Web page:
Higher Purpose Forum is working with several organizations on a project titled “New Possibilities for Race Relations in the U.S.” The following is a simplified abstract of a paper the author prepared for a project meeting on August 14, 2021. We eagerly invite your comments.
To effectively address racial challenges in the U.S. we must proceed from a correct diagnosis with clear terminology. In this context, I believe it is important to differentiate between “racial prejudice” (or “racial bias”) on one hand and “racism” on the other.
I propose the following differentiation:
“Racial Bias” is a passive, prejudiced misperception.
“Racism” is an active assertion of non-acceptance.
Racial Prejudice = Passive Misperception
Racial prejudice exists on a universal basis. It is one of many self-centered, unhealthy and destructive pathologies in the heart of any individual alienated from God. As such, racial prejudice results from an inability to see others from God’s viewpoint — especially those visibly different from oneself.
It is clearly that case that the more readily perceptible racial differentiations are, the greater the bias/prejudice that are likely to prevail in our perceptions of one another. Hence racial bias is likely to prevail more extensively between black and white races than between races whose color differentiations are less obvious.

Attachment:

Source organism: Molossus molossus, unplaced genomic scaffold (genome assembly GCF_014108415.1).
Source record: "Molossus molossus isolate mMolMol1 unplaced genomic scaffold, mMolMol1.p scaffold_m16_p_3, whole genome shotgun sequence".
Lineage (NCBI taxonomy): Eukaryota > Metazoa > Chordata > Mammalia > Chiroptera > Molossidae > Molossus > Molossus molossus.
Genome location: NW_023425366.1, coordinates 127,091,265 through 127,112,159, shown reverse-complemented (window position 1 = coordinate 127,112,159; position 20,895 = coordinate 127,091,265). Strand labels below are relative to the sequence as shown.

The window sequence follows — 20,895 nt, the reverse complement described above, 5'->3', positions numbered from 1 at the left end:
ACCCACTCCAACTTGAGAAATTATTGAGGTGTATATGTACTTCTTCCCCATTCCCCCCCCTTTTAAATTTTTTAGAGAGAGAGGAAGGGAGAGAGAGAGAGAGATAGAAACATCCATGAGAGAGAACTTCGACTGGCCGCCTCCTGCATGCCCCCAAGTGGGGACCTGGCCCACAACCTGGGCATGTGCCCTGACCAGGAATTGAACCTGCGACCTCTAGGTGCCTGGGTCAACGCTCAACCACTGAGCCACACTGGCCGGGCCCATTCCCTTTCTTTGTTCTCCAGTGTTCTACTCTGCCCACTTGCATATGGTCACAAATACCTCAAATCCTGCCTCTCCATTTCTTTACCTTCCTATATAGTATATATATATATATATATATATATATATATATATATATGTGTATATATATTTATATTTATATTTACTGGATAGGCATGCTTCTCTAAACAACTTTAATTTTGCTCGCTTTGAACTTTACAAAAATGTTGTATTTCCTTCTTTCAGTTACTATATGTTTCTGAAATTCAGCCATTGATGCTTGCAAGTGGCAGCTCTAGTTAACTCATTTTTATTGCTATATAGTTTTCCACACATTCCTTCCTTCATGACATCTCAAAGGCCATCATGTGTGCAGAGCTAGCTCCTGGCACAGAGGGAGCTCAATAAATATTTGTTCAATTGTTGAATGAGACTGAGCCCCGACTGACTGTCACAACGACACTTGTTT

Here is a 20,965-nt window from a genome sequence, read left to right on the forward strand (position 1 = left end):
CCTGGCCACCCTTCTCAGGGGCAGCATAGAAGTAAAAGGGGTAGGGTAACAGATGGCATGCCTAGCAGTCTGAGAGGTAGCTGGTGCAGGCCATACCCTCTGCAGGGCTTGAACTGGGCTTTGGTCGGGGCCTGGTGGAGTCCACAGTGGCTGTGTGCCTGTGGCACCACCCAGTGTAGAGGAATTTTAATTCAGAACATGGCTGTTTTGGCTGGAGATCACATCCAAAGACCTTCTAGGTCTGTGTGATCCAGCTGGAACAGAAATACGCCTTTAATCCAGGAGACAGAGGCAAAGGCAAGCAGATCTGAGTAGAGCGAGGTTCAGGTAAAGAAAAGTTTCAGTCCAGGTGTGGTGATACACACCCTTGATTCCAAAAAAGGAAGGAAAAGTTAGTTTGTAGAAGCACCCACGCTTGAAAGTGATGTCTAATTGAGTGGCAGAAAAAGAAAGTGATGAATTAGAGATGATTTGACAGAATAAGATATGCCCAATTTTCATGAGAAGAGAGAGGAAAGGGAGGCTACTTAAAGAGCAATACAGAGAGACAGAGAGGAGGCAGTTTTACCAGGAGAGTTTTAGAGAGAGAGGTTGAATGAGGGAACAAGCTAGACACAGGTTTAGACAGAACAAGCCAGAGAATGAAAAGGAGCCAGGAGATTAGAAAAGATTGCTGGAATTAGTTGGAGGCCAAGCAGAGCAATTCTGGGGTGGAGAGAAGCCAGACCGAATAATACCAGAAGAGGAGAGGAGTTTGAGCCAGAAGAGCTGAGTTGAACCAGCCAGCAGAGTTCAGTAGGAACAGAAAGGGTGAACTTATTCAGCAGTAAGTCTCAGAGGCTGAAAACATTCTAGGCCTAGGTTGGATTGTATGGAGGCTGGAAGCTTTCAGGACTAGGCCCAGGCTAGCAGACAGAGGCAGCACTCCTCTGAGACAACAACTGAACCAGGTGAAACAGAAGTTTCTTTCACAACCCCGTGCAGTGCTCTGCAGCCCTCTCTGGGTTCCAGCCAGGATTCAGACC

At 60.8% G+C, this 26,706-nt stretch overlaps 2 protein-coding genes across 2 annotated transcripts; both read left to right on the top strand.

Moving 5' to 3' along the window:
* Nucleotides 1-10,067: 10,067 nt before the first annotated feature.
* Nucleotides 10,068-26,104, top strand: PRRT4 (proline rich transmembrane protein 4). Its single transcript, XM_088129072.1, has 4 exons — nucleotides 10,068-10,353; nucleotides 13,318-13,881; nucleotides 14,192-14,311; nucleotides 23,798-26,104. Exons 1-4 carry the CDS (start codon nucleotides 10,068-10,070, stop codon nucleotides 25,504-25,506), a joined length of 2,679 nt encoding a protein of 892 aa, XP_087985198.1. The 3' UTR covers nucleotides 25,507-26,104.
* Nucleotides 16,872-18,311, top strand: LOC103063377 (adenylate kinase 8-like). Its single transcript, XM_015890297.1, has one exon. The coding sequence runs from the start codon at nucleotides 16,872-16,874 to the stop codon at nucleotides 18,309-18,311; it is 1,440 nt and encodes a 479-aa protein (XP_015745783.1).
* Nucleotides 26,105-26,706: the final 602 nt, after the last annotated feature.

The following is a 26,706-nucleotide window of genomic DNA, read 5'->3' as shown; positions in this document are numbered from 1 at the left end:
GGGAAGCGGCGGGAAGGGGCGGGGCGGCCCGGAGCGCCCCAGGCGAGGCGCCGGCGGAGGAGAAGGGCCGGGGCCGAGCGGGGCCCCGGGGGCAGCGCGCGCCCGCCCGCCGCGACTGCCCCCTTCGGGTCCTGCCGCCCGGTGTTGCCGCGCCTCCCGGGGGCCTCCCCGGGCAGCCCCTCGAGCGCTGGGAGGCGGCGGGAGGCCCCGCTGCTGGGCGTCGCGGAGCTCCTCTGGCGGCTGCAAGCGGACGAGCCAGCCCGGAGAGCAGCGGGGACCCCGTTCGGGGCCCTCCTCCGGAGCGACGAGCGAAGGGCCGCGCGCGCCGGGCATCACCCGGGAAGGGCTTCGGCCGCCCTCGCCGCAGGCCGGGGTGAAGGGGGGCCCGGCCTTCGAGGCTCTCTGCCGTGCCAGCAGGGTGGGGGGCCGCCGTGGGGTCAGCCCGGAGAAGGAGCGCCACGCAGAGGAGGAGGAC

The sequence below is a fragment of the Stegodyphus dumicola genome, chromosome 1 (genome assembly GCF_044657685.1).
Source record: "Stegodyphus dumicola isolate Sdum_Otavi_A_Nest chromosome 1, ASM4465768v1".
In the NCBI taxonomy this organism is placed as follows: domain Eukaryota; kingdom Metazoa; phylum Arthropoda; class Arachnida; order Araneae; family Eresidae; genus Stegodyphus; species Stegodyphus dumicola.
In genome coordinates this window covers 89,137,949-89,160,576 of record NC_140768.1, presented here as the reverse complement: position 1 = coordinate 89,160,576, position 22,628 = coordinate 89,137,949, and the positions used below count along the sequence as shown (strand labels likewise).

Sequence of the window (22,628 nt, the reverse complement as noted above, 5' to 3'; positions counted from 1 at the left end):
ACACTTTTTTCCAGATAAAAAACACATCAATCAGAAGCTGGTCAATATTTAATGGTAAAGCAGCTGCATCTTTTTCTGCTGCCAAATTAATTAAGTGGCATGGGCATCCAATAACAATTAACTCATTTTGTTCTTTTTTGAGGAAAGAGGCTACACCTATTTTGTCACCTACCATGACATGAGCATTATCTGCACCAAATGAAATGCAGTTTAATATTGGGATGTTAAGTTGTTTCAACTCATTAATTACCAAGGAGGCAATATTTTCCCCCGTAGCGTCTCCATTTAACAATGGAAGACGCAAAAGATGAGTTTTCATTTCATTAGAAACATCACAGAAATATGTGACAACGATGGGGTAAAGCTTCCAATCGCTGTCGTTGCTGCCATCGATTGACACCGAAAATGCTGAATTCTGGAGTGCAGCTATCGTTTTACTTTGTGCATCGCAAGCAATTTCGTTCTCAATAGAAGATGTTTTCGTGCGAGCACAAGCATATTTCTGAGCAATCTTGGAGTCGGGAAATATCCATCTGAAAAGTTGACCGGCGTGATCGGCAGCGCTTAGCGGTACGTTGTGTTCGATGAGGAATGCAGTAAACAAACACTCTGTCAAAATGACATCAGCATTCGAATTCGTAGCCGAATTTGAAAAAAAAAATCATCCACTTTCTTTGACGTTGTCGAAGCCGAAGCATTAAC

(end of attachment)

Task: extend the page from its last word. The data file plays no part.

Racism = Assertive Nonacceptance
“Racism” is less universal than racial prejudice. Racism is actually a learned behavior built off racial prejudice. As a subjective behavior, racism is learned from parents, colleagues, and other providers of social cues motivated by attitudes of cold-hearted non-acceptance.
A heart of non-acceptance on my part means that I deny your identity as a son or daughter of God with value equal to my own.
The racist attitude supports the assumption of superiority to, or hostility towards, individuals with racial characteristics different from one’s own. Relationships thus affected may be physically or emotionally abusive. The greater the authority allowed to those holding such attitudes, the more extensive the damage those individuals can do. Accordingly, racist behavior is illegal in the United States.
What is your opinion of these definitions, and this differentiation between “racial prejudice” and “racism”?
What is your reaction to the observation of “an inability to see other’s from God’s viewpoint”? Is that a useful framework for you? Why or why not?
How do you react to the proposition that the problem of “racial bias” or “racial prejudice” is a universal trait, carried by all people, regardless of race?
How do these explanations fit with your own self-assessment? Do you accept the charge that, like everyone else, you are racially prejudiced?
Have you ever acted like a racist, asserting your non-acceptance of a person(s) because of their racial difference?
Do you have an alternative understanding that you can propose?
Please share your thoughts below.